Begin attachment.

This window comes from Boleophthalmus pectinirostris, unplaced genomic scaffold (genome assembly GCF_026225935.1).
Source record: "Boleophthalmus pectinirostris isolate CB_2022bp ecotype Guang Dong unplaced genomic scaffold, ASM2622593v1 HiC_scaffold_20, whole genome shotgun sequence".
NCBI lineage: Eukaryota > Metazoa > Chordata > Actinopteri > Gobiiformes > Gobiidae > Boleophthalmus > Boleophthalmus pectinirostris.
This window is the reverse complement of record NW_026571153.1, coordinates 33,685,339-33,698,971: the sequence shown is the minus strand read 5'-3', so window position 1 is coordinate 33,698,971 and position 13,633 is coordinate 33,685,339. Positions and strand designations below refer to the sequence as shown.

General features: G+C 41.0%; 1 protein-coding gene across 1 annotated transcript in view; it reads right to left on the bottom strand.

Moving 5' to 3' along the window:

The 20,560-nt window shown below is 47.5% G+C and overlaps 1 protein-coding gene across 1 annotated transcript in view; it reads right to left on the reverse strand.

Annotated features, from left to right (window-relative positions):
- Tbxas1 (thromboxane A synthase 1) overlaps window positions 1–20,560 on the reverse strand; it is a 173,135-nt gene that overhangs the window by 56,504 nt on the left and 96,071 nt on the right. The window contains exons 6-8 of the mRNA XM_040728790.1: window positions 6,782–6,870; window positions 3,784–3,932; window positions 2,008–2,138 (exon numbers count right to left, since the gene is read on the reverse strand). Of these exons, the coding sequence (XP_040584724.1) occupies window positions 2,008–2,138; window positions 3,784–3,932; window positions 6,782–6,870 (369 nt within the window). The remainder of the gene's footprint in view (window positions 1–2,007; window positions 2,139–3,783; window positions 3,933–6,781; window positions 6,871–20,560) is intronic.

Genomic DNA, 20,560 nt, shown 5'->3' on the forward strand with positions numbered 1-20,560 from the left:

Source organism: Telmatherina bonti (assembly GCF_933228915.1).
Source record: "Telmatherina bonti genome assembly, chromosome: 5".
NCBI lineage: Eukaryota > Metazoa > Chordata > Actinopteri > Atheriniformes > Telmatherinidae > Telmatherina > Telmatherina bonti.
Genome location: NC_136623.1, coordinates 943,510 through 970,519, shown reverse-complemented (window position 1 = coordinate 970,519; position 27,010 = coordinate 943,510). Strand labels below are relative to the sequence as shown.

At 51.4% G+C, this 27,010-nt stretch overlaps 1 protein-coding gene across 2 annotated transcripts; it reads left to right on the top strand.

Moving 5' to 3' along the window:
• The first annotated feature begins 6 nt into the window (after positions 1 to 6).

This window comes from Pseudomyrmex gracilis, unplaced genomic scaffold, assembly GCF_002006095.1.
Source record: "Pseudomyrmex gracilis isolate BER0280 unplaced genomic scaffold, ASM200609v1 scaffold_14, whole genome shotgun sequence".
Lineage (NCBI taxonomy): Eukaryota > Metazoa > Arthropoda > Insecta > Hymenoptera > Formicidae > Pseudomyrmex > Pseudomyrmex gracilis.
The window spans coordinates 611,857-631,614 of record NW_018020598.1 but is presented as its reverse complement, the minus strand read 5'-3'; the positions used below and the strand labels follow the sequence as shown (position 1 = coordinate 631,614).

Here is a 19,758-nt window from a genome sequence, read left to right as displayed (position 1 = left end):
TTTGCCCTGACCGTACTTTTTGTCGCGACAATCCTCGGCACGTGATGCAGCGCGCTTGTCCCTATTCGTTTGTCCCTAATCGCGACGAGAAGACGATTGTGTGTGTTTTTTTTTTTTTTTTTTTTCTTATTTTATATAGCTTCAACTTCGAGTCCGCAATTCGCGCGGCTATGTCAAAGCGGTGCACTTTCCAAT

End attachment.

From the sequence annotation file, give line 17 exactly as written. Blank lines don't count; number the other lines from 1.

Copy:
• The first annotated feature begins 6 nt into the window (after positions 1 to 6).